The right self-treatment

Under no circumstances should you simply accept a headache, as effective treatment of the pain can help reduce the frequency and severity of attacks. For this reason, when pain requires treatment, substances that are able to effectively reduce or eliminate the pain should always be used. You don't benefit yourself or your body if you endure pain. On the contrary: constant pain leads to changes in the body that can lead to a significant impairment of body functions in the long term.

Waiting is the wrong approach

When it comes to treating headaches, it is important that the headache medications – primarily triptans for migraines – are taken as early as possible. Especially with migraines, the ability of the stomach and intestines to absorb food is often disrupted during the course of the attack. The active ingredients can then no longer reach their site of action and therefore cannot develop their effect. For this reason, I recommend taking the medication very early, especially for migraines. Taking it late can mean that otherwise very effective medications cannot have their effect and the pain can therefore last for a long time. However, triptans usually still have good effectiveness if they are taken later in the attack.

Triptans are the first choice for migraines because they effectively and specifically stop attacks. You can find a detailed overview of the triptans in the left column.

Suppositories, spray and pre-filled syringe for nausea and vomiting

Nasal sprays and suppositories have proven to be particularly beneficial for migraine attacks with nausea and vomiting. Another option is to inject the medication under your skin using a pre-filled syringe. Reason: The stomach is bypassed and the active ingredient can be absorbed directly. Another advantage is that the active ingredient does not pass through the liver immediately after absorption, which means that an additional improvement in effectiveness can be achieved.

Additional rules of conduct

One of the first measures in the treatment of a migraine attack is to initiate a stimulus barrier. If possible, you should always retreat to a quiet, darkened room.

Since the sensitivity to noise and light is well known to many of those affected, but due to everyday conditions it is not always possible to shield themselves from stimuli, many people try to keep themselves able to work by taking medication quickly and excessively. This situation is a major reason for medication misuse with the risk of permanent headaches due to medication overuse. Even if a medication helps very well and very quickly, you should still take this rest period.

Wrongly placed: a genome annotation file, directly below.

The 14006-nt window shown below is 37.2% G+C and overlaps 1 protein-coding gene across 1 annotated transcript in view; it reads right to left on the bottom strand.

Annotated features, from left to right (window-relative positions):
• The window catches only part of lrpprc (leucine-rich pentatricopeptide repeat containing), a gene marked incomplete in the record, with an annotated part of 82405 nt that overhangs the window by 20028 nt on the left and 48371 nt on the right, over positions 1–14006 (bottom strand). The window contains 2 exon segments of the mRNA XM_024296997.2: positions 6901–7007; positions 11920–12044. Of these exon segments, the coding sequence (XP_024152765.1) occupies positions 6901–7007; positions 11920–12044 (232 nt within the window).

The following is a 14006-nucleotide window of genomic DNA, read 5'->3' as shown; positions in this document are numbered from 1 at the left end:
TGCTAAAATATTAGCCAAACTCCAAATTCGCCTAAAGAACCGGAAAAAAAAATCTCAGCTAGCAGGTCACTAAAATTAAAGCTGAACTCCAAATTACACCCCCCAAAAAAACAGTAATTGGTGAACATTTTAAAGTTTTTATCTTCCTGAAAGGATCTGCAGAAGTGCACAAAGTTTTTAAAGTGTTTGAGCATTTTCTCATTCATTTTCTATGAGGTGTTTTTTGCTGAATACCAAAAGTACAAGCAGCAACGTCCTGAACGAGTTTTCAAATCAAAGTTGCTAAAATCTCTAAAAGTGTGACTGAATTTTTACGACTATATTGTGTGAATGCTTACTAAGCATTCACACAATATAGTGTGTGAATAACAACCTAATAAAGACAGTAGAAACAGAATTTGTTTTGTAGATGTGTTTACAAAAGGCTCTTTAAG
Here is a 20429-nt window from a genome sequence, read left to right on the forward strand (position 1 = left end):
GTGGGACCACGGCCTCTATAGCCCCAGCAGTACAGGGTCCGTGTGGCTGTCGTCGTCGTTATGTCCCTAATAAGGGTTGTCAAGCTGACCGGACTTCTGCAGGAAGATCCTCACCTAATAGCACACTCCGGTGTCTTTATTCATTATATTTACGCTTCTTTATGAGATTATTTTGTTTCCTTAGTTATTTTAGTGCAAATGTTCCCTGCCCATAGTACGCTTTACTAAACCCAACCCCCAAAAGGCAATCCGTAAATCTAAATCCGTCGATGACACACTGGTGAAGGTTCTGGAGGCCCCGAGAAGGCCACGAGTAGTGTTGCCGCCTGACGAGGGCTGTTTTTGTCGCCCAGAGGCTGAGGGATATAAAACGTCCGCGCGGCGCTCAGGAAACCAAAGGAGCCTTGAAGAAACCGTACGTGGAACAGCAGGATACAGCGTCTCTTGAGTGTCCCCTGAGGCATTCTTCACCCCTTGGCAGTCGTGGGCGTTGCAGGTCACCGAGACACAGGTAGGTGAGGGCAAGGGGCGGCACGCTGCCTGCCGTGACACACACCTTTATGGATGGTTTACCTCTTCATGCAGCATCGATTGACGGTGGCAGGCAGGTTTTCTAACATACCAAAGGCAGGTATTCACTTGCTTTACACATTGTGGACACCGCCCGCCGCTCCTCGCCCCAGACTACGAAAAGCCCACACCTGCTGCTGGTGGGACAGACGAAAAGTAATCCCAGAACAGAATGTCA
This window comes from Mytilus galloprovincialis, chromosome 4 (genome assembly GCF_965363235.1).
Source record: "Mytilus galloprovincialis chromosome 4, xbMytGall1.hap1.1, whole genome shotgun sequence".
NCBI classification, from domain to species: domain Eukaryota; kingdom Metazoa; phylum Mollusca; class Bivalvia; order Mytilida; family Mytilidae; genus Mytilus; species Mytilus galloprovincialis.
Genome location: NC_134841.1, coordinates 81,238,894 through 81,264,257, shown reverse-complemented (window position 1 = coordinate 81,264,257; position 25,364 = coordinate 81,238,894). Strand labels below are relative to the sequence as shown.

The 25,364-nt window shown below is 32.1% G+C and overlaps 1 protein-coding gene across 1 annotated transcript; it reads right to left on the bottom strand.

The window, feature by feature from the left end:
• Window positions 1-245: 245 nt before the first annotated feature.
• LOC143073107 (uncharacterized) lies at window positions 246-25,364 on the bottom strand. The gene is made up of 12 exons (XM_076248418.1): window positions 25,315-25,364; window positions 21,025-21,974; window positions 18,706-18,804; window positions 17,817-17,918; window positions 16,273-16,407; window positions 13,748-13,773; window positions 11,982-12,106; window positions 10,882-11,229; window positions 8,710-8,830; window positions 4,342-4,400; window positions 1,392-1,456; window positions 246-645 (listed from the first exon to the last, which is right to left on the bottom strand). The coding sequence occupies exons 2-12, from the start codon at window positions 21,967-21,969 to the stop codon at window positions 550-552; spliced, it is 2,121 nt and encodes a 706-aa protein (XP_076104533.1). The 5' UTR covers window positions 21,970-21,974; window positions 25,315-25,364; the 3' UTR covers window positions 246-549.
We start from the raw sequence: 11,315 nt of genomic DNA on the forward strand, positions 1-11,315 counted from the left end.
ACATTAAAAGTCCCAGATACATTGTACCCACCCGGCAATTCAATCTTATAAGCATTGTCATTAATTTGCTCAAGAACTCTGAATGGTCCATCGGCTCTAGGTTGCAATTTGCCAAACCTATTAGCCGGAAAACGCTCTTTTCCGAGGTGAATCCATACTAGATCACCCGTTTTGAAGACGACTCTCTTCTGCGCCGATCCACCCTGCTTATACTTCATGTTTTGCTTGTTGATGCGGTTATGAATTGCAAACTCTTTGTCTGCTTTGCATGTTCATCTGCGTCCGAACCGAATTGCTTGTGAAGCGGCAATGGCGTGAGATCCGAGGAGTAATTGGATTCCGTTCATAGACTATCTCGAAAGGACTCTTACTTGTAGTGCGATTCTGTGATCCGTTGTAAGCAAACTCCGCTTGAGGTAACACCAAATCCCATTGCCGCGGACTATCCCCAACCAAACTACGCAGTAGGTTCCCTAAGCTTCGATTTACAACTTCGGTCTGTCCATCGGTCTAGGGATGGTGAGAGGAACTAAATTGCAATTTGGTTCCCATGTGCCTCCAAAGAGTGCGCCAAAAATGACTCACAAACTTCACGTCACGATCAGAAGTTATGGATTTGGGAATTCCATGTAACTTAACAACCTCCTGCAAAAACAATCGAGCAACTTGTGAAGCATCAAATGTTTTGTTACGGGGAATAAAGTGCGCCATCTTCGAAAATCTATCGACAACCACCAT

Treatment of migraine attacks with mild disability

Mild migraine attacks can be tolerated

  • slow onset of headache intensity,
  • mild to moderate headache intensity,
  • missing or only mild aura symptoms and
  • moderate nausea and absence of vomiting

Differentiate yourself from severe migraine attacks.

To treat these mild migraine attacks, the following combinations are possible: an anti-nausea medication (metoclopramide or domperidone - both require a prescription) with a pain reliever (acetylsalicylic acid, ibuprofen, naproxen, paracetamol or phenazone). The administration of a medication against nausea and vomiting has proven to be useful in the treatment of migraine attacks, as on the one hand it directly and specifically reduces the symptoms of nausea and vomiting and on the other hand it can normalize stomach and intestinal activity. This can improve and accelerate the absorption of the medication against the pain. If there is no nausea or vomiting at all during mild migraine attacks, you can also take the painkiller directly and forgo the anti-nausea and vomiting medication.

In principle, self-medication should be carried out on a maximum of 10 days per month to avoid complications (see last chapter). For migraines and other primary types of headaches, you should seek specialist treatment as soon as possible. Your doctor can recommend the right medication for you right at the start of your headache and can work with you to monitor its progress and support you.

Metoclopramide and domperidone

Loss of appetite, nausea and vomiting can be symptoms of migraine attacks. In addition, the muscles of the stomach are often impaired in their mobility and thus the movement of the food pulp. So-called antiemetics (medicines against nausea and vomiting) are intended to correct these functional disorders in migraines. The restricted stomach activity during the migraine attack means that the painkillers are hardly transported into the intestine. Consequence: The desired effect does not occur. For this reason, you should take an antiemetic (metoclopramide or domperidone) 15 minutes before taking the migraine medication. Within this period, the control of stomach motility is normalized again and the migraine medication subsequently taken can then develop its effectiveness.

Normalization of gastrointestinal motility, relief of nausea and vomiting

Metoclopramide: 20 drops, for early vomiting 1 suppository with 20 mg;
Alternatively Domperidone: 30 drops.
Both active ingredients are also available in tablet form.

Cautious use should be made in kidney disease and in children under 14 years of age. The medication must not be used for intestinal obstruction and bleeding, epilepsy, movement disorders, certain hormone-producing tumors and in combination with MAO inhibitors (stomach acid inhibitors).

Possible undesirable effects: